The next razor clam dig will open Wednesday at Twin Harbors and will include digging at three other beaches during the course of seven days.
Two beaches – Long Beach and Mocrocks – will be open for four days and Copalis will be open for three days.
No digging will be allowed at any beach after noon.
Here are the dates, along with morning low tides, at the four beaches that will be open:
Wednesday: 6:10 a.m., -0.3 ft., Twin Harbors.
Thursday: 6:54 a.m., -1.0 ft., Twin Harbors.
Friday: 7:38 a.m., -1.5 ft., Twin Harbors, Long Beach, Mocrocks, Copalis.
Saturday: 8:24 a.m., -1.7 ft., Twin Harbors, Long Beach, Mocrocks, Copalis.
April 28: 9:11 a.m., -1.7 ft., Twin Harbors, Long Beach, Mocrocks, Copalis.
April 29: 10:01 a.m., -1.5 ft., Twin Harbors, Long Beach, Mocrocks.
April 30: 10:55 a.m., -1.0 ft., Twin Harbors.
All diggers age 15 or older must have an applicable 2013-14 fishing license to harvest razor clams on any beach. Licenses are available at fishhunt.dfw.wa.gov, by toll-free phone 866-320-9933 and from license dealers around the state.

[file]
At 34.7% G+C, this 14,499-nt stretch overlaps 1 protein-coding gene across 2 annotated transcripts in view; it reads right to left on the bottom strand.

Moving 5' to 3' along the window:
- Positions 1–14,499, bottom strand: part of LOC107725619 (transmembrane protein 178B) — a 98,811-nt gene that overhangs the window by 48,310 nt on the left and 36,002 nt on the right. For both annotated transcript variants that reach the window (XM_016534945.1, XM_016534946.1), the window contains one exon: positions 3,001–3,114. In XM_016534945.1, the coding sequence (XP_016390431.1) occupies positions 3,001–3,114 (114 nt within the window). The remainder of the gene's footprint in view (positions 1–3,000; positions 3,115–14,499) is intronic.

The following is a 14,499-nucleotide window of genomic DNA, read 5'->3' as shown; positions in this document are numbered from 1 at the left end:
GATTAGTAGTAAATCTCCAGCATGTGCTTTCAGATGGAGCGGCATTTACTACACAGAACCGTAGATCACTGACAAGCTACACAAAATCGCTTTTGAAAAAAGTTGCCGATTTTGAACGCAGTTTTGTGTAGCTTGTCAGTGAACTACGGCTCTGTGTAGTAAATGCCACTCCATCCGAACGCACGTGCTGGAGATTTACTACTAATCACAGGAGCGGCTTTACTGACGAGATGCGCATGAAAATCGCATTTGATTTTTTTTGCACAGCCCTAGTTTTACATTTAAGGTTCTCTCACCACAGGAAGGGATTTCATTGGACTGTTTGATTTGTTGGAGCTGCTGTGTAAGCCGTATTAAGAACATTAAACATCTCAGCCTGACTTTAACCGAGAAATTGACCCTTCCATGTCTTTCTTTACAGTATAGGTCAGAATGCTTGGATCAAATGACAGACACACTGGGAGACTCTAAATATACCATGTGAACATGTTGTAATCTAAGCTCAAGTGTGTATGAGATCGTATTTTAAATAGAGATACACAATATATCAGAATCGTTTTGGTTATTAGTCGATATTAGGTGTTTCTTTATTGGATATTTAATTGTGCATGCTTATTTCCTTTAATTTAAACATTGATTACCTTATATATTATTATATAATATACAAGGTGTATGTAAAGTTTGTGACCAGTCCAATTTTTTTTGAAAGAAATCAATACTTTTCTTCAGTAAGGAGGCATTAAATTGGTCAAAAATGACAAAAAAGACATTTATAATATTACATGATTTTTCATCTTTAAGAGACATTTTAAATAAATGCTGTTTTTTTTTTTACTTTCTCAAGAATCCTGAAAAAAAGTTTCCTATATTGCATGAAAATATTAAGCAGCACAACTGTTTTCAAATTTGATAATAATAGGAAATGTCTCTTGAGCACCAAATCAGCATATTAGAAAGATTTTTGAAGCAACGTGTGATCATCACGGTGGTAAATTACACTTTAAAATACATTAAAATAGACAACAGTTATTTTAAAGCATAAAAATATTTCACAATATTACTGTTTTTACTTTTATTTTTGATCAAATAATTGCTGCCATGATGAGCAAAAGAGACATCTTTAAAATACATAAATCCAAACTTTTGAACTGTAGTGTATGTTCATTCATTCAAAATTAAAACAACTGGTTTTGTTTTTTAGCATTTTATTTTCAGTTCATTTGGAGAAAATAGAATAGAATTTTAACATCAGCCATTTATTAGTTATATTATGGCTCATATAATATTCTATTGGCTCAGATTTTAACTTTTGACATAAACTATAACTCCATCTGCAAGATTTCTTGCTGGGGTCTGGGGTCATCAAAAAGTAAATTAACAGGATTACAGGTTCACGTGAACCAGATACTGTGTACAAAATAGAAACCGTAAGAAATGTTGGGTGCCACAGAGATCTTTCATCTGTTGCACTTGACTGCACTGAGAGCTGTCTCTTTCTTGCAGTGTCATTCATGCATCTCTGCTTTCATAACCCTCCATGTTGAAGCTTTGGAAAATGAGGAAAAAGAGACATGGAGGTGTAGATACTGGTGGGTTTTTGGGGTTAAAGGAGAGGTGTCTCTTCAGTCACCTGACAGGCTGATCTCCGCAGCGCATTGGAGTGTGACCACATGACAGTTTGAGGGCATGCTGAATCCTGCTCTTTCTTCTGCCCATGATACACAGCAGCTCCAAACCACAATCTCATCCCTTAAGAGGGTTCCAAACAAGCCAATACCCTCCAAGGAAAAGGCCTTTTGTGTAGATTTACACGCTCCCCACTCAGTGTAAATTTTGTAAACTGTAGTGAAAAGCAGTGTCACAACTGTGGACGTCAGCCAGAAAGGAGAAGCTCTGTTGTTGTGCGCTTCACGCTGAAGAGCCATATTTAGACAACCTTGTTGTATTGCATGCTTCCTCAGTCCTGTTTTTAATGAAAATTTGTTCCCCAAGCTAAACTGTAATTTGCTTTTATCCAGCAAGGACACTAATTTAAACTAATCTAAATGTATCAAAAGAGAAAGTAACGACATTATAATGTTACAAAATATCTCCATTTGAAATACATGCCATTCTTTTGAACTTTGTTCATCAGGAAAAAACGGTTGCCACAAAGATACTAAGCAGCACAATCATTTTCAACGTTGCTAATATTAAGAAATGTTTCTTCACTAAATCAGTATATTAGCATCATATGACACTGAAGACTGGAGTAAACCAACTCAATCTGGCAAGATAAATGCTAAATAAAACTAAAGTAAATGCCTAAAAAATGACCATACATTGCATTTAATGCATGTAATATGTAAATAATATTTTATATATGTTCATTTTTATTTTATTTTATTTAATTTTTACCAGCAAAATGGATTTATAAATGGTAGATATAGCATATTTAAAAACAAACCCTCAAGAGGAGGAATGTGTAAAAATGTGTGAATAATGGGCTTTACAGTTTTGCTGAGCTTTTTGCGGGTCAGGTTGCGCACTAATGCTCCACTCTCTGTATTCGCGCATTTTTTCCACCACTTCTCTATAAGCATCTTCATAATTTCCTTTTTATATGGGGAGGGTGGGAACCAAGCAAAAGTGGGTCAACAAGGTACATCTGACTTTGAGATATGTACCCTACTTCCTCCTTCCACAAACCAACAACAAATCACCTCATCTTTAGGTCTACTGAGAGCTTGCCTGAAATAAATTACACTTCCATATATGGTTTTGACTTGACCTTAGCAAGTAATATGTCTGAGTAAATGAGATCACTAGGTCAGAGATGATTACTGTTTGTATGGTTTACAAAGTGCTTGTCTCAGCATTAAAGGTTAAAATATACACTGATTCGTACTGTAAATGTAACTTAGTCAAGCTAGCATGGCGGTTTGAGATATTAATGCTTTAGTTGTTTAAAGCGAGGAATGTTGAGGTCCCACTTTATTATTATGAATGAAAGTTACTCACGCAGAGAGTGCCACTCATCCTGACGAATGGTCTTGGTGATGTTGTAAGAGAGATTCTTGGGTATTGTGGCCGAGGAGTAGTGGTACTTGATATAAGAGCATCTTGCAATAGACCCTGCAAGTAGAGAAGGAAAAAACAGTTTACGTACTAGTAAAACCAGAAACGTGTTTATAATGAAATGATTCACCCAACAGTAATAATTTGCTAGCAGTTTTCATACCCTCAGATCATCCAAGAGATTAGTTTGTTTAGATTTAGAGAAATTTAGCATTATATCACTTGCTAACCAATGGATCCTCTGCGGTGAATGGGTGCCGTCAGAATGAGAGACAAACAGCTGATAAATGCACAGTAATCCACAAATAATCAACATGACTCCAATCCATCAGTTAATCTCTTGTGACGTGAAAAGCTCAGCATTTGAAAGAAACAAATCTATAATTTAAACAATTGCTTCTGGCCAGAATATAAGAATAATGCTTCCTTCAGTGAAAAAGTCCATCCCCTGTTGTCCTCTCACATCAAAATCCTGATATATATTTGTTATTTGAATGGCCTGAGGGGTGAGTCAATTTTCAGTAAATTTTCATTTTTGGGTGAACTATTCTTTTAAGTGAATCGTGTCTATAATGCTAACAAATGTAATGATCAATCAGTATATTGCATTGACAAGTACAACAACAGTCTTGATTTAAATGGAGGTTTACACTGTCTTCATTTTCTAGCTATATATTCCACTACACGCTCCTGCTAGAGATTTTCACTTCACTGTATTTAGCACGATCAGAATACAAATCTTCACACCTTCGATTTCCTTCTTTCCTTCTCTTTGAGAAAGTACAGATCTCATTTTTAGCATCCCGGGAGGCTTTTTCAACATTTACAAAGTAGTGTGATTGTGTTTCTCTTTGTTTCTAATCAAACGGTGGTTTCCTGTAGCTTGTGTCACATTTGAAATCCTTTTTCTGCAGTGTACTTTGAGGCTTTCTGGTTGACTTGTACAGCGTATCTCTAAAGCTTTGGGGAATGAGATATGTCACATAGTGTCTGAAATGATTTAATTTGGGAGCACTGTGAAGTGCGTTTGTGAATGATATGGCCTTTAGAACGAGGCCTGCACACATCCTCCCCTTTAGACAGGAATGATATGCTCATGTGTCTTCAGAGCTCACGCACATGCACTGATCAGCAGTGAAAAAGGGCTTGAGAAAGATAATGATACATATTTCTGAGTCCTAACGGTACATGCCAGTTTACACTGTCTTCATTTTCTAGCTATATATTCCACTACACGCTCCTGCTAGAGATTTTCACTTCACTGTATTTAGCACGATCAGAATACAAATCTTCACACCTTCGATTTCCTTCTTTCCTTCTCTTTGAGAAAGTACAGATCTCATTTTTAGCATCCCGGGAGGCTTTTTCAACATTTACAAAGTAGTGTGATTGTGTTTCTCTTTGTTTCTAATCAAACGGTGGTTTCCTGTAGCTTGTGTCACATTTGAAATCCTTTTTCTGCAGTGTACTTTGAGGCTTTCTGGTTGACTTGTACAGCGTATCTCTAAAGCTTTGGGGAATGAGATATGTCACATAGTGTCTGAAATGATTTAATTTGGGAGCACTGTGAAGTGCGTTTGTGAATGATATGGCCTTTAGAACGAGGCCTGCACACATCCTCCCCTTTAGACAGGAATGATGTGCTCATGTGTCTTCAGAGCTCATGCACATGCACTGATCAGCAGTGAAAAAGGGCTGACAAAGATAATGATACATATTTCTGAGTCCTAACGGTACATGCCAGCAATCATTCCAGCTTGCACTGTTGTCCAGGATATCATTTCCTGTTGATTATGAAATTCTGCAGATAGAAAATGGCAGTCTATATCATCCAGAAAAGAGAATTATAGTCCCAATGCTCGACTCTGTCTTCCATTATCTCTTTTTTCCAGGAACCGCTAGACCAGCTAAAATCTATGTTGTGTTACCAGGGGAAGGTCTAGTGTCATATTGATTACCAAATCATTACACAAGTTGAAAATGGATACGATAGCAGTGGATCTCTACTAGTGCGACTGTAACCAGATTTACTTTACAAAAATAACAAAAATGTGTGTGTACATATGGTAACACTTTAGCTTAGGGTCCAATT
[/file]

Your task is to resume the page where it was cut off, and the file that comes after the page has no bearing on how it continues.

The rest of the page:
Diggers are limited to 15 razor clams per day, and are required to keep the first 15 clams they dig. Each digger’s clams must be kept in a separate container.
During this dig, state resource managers are urging all beachgoers to avoid disturbing western snowy plovers, which nest on the state’s coastal beaches from April through August. The small white birds are listed under the federal Endangered Species Act as threatened and by the state as endangered.
Dan Ayres, coastal shellfish manager for the state Department of Fish and Wildlife, said snowy plovers – and their eggs – are extremely vulnerable at this time of year because the birds nest in the dry sand.
“We urge clam diggers to be careful when driving on the beach or walking through the dunes,” Ayres said in a news release. “Under state law, all vehicles are required to travel along the extreme upper limit of the hard sand. When in doubt, follow the path marked by multiple tire tracks.”
Ayres also asks that diggers avoid signed upland beach areas at Long Beach and Twin Harbors, which are closed to protect nesting western snowy plovers.
At Long Beach, the closed areas are north of the Oysterville Road from the state park boundary north to Leadbetter Point. At Twin Harbors, the closed areas are located from just south of Midway Beach Road to the first beach-access trail at Grayland Beach State Park.